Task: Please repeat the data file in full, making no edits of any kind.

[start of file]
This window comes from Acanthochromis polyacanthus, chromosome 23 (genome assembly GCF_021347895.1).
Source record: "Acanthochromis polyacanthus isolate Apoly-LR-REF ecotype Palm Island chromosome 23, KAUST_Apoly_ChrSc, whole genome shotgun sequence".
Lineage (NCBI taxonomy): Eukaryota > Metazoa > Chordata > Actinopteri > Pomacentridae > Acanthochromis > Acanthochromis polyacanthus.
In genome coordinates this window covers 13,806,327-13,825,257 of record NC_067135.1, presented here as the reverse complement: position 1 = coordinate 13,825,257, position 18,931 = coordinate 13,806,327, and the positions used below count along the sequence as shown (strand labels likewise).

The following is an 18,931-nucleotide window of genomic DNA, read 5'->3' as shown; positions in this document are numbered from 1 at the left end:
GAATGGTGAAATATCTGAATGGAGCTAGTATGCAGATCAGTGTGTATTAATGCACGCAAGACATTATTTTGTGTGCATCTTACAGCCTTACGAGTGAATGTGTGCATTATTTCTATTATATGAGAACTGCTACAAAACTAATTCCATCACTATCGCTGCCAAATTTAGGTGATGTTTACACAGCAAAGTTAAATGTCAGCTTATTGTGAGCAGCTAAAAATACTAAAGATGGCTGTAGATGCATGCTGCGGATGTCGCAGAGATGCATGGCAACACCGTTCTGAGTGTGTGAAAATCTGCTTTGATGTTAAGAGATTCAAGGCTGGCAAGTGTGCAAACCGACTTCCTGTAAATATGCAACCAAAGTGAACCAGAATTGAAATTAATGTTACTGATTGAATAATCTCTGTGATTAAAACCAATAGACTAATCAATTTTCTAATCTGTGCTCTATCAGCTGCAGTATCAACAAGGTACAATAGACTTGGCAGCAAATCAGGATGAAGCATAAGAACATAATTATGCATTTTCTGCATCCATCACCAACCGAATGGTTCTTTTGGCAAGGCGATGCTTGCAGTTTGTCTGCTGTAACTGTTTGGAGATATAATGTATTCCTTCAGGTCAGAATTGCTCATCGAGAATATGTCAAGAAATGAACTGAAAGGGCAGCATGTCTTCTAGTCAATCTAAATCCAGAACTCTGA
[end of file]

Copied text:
This window comes from Acanthochromis polyacanthus, chromosome 23 (genome assembly GCF_021347895.1).
Source record: "Acanthochromis polyacanthus isolate Apoly-LR-REF ecotype Palm Island chromosome 23, KAUST_Apoly_ChrSc, whole genome shotgun sequence".
Lineage (NCBI taxonomy): Eukaryota > Metazoa > Chordata > Actinopteri > Pomacentridae > Acanthochromis > Acanthochromis polyacanthus.
In genome coordinates this window covers 13,806,327-13,825,257 of record NC_067135.1, presented here as the reverse complement: position 1 = coordinate 13,825,257, position 18,931 = coordinate 13,806,327, and the positions used below count along the sequence as shown (strand labels likewise).

The following is an 18,931-nucleotide window of genomic DNA, read 5'->3' as shown; positions in this document are numbered from 1 at the left end:
GAATGGTGAAATATCTGAATGGAGCTAGTATGCAGATCAGTGTGTATTAATGCACGCAAGACATTATTTTGTGTGCATCTTACAGCCTTACGAGTGAATGTGTGCATTATTTCTATTATATGAGAACTGCTACAAAACTAATTCCATCACTATCGCTGCCAAATTTAGGTGATGTTTACACAGCAAAGTTAAATGTCAGCTTATTGTGAGCAGCTAAAAATACTAAAGATGGCTGTAGATGCATGCTGCGGATGTCGCAGAGATGCATGGCAACACCGTTCTGAGTGTGTGAAAATCTGCTTTGATGTTAAGAGATTCAAGGCTGGCAAGTGTGCAAACCGACTTCCTGTAAATATGCAACCAAAGTGAACCAGAATTGAAATTAATGTTACTGATTGAATAATCTCTGTGATTAAAACCAATAGACTAATCAATTTTCTAATCTGTGCTCTATCAGCTGCAGTATCAACAAGGTACAATAGACTTGGCAGCAAATCAGGATGAAGCATAAGAACATAATTATGCATTTTCTGCATCCATCACCAACCGAATGGTTCTTTTGGCAAGGCGATGCTTGCAGTTTGTCTGCTGTAACTGTTTGGAGATATAATGTATTCCTTCAGGTCAGAATTGCTCATCGAGAATATGTCAAGAAATGAACTGAAAGGGCAGCATGTCTTCTAGTCAATCTAAATCCAGAACTCTGA